National Council of La Raza denounces the conditions under which Puerto Rican children are more likely to fail pointing to the nine out of ten indicators revealed by the 2010 Kids Count Data Book of the Annie E. Casey Foundation where the Puerto Rican children face higher levels of risk overall.

The child poverty rate for Puerto Rico is 56%, more than 3 times more than in the U.S. (18%) and more than half (51%) live in families where no parent has full time, year-round employment, or nearly twice the national rate of 27%.
The infant mortality rate in the island has improved since 2000 (8.4 deaths per 1000) and babies born to teen mothers (57 births per 1000 to teens aged 15-19) decreased 21% between 2000 and 2007.
Janet Murguia, President of La Raza, indicated that “data collection on child well being should be a top priority to any effort that is going to make a difference in improving chldren’s living standards.  KIDS COUNT is a valuable tool for policymakers, social service providers and many others who work on behalf of youth in Puerto Rico and the U.S.


 For more information, visit and programs/education/kids count/

Puerto Rican Women Suffer One of the World’s Worst Rates of Intimate-Partner Violence
The National Institute for Latino Policy reports that despite a 1989 groundbreaking law against domestic violence, Puerto Rican women on the island face a rising tide of domestic violence.

Advocates indicate inadequate funding for women’s rights policies and weak political support for the implementation of the law are the culprits but they criticize particularly the Office of the Women’s Advocate, created in 2001 to establish public policies with a gender perspective.

The Women’s Commission of the Puerto Rico Bar Association urged the Women’s Advocate, Yvonne Feliciano,  to fight to reinstate the cut funds when the budget was restricted in 2009.The staff was reduced from 56 to 34 and its $8 M budget is now $6.7.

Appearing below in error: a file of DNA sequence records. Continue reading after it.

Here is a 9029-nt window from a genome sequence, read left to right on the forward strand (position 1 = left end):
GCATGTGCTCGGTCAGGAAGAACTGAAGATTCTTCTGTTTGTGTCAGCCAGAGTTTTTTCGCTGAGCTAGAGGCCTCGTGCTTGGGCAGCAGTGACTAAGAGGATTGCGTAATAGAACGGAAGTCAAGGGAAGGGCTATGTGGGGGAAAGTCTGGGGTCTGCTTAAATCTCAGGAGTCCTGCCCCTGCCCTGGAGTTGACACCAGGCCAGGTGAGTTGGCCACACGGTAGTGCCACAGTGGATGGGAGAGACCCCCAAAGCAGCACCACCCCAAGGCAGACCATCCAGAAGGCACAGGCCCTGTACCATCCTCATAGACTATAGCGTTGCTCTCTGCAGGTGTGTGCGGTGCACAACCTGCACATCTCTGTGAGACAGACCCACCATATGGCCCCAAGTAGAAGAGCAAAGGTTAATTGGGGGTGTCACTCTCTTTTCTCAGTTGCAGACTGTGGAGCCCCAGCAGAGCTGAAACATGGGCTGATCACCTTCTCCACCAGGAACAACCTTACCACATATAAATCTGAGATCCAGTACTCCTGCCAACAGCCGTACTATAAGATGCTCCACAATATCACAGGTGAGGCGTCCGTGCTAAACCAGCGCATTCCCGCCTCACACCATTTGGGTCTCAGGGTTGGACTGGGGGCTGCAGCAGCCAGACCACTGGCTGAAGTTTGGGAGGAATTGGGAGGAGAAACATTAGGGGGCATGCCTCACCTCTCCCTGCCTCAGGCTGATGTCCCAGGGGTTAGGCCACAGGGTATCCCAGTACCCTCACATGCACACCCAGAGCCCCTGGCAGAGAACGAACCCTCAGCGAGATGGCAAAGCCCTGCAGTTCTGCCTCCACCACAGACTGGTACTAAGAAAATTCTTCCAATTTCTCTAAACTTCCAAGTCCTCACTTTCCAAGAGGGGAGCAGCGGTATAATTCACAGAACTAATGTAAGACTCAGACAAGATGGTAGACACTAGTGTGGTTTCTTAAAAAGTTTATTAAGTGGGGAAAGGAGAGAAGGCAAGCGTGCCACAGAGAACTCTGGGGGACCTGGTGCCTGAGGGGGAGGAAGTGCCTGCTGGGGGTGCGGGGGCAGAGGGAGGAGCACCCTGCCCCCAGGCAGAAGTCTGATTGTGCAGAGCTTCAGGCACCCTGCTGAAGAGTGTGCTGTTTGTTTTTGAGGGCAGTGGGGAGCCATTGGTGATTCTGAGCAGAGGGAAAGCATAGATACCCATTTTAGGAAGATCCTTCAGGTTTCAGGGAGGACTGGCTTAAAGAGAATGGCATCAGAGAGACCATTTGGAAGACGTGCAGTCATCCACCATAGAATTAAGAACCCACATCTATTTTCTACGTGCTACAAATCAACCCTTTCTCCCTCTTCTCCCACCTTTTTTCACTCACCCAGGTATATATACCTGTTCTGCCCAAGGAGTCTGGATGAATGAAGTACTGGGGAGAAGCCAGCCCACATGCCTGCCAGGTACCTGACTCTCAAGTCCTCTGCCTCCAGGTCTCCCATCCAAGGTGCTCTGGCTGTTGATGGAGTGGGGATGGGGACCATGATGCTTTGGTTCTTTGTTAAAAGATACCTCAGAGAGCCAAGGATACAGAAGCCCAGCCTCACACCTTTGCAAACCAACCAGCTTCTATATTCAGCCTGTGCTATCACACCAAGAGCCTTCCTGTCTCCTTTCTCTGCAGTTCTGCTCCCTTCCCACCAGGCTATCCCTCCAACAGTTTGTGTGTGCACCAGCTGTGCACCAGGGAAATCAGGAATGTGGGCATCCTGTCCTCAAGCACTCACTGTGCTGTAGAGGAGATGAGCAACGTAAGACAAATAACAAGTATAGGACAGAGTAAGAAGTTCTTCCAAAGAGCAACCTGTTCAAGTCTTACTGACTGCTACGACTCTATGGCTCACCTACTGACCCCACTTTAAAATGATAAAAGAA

The Reina Sofia Center, an international research center on violence in Valencia, Spain, published a report this year that indicates a Puerto Rican woman is more likely to be killed by an intimate partner than women in 35 of the countries surveyed.

There were 6 femicides in June alone this year with a total of 15 thus far this year.  Last year there were 17.  The Movimiento Amplio de Mujeres de Puerto Rico, a rights coalition, denounced the government for not doing more to confront the issue.

NACOPRW should do something about this at our conference.

NACOPRW Board of Directors
Executive Committee

Vivian Ortiz,   National President
Deborah Lopez, First Vice President
Sylvia Morrisroe, Second Vice President
Evelyn Figueroa, Treasurer
Vilma Colom, Assistant Treasurer
Bequi Ortiz, Secretary
Edith Feliciano, Assistant Secretary



Deborah Lopez, President, Chicago
Evelyn Figueroa, Delegate,Chicago

Wanda Gordils, President, Indiana
Isabel Mendez, Delegate, Indiana

Lucy del Valle, President, Miami
Gladys Colon, Delegate, Miami
Carmen Monroe, Delegate, Miami

Vilma Colom, President, Northern Illinois
Mariaelisa Laracuente, Delegate, Northern Illinois
Katherine Ast, Delegate,Northern Illinois

Maria Teresa Centeno,President,NY Manhattan

Vivian Ortiz, President, Philadelphia
Karensa Figuera, Delegate, Philadelphia
Magna Diaz, Delegate, Philadelphia

Darma Paden, President, Socal
Annie Lugo, Delegate, SoCal

Anna M. Rosario, President, D.C. Metro
Vilma Rosario, Delegate, D.C. Metro
Carmen Delgado Votaw,  Delegate, D.C. Metro

Sonia Collazo, President, Tampa
Ebony Tollinchi-Moore, Delegate, Tampa